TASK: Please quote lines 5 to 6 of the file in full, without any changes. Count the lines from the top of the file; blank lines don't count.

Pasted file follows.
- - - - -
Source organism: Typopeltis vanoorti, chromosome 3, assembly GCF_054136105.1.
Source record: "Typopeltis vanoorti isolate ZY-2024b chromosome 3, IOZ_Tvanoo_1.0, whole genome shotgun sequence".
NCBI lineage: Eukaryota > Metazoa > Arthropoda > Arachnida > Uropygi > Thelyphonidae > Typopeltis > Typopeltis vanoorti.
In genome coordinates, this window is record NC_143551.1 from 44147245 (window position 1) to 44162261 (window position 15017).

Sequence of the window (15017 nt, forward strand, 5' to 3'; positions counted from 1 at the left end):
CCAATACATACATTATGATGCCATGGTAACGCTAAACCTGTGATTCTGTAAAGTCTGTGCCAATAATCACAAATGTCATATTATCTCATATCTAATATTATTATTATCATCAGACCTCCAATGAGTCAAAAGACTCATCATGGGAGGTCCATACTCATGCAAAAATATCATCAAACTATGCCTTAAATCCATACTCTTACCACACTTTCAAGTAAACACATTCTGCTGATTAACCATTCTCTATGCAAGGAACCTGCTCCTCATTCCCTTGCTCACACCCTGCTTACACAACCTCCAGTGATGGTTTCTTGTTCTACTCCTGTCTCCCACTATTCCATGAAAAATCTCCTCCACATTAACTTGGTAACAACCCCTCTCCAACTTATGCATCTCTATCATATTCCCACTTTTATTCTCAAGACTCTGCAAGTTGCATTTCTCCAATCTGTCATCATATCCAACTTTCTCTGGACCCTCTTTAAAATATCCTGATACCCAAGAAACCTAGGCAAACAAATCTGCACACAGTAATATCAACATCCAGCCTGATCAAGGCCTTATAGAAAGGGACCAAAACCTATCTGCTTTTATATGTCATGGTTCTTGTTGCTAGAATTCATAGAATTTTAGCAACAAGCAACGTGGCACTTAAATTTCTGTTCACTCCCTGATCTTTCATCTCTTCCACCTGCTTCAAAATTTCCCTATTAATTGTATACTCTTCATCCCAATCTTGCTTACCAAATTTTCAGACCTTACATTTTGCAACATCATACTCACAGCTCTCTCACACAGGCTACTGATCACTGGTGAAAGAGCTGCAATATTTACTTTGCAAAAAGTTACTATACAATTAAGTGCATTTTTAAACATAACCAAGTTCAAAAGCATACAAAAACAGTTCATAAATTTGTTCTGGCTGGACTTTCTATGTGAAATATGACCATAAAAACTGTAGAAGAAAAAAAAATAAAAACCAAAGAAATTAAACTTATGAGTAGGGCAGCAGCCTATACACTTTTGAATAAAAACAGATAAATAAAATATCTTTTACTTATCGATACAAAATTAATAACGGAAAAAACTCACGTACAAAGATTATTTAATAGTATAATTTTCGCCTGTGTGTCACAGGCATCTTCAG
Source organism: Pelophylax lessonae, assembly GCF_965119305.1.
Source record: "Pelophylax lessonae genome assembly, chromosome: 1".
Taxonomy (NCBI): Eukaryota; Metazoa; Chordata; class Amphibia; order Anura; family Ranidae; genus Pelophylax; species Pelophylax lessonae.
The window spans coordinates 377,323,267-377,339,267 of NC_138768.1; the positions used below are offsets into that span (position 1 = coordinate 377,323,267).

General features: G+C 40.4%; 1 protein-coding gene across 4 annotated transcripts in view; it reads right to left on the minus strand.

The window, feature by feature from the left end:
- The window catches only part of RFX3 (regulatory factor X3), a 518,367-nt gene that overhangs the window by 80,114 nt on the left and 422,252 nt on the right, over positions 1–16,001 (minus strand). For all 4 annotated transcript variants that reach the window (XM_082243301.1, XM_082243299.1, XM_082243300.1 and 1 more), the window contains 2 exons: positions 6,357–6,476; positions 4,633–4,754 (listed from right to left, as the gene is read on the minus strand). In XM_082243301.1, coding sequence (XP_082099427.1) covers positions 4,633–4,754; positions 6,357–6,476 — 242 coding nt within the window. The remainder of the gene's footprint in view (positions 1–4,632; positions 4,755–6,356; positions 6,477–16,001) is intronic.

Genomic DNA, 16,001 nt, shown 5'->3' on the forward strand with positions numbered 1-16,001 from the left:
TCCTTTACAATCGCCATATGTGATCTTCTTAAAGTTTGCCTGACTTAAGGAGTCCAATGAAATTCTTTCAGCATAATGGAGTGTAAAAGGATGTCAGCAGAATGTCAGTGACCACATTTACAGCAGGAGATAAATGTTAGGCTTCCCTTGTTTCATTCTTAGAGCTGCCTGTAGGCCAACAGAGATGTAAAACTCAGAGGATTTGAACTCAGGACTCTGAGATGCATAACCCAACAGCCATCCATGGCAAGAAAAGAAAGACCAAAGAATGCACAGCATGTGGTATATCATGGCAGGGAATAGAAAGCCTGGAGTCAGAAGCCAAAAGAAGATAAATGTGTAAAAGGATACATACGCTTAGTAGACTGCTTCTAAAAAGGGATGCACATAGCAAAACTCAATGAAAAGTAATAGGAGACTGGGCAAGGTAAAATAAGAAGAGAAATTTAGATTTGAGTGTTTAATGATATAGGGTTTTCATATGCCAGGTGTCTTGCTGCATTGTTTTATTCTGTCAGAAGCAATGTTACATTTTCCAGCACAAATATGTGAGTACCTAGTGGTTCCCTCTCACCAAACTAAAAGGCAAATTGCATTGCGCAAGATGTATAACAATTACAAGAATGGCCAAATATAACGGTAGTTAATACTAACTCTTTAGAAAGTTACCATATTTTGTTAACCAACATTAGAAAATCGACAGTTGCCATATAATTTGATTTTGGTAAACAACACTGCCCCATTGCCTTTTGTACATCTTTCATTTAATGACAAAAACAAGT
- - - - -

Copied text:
Sequence of the window (15017 nt, forward strand, 5' to 3'; positions counted from 1 at the left end):
CCAATACATACATTATGATGCCATGGTAACGCTAAACCTGTGATTCTGTAAAGTCTGTGCCAATAATCACAAATGTCATATTATCTCATATCTAATATTATTATTATCATCAGACCTCCAATGAGTCAAAAGACTCATCATGGGAGGTCCATACTCATGCAAAAATATCATCAAACTATGCCTTAAATCCATACTCTTACCACACTTTCAAGTAAACACATTCTGCTGATTAACCATTCTCTATGCAAGGAACCTGCTCCTCATTCCCTTGCTCACACCCTGCTTACACAACCTCCAGTGATGGTTTCTTGTTCTACTCCTGTCTCCCACTATTCCATGAAAAATCTCCTCCACATTAACTTGGTAACAACCCCTCTCCAACTTATGCATCTCTATCATATTCCCACTTTTATTCTCAAGACTCTGCAAGTTGCATTTCTCCAATCTGTCATCATATCCAACTTTCTCTGGACCCTCTTTAAAATATCCTGATACCCAAGAAACCTAGGCAAACAAATCTGCACACAGTAATATCAACATCCAGCCTGATCAAGGCCTTATAGAAAGGGACCAAAACCTATCTGCTTTTATATGTCATGGTTCTTGTTGCTAGAATTCATAGAATTTTAGCAACAAGCAACGTGGCACTTAAATTTCTGTTCACTCCCTGATCTTTCATCTCTTCCACCTGCTTCAAAATTTCCCTATTAATTGTATACTCTTCATCCCAATCTTGCTTACCAAATTTTCAGACCTTACATTTTGCAACATCATACTCACAGCTCTCTCACACAGGCTACTGATCACTGGTGAAAGAGCTGCAATATTTACTTTGCAAAAAGTTACTATACAATTAAGTGCATTTTTAAACATAACCAAGTTCAAAAGCATACAAAAACAGTTCATAAATTTGTTCTGGCTGGACTTTCTATGTGAAATATGACCATAAAAACTGTAGAAGAAAAAAAAATAAAAACCAAAGAAATTAAACTTATGAGTAGGGCAGCAGCCTATACACTTTTGAATAAAAACAGATAAATAAAATATCTTTTACTTATCGATACAAAATTAATAACGGAAAAAACTCACGTACAAAGATTATTTAATAGTATAATTTTCGCCTGTGTGTCACAGGCATCTTCAG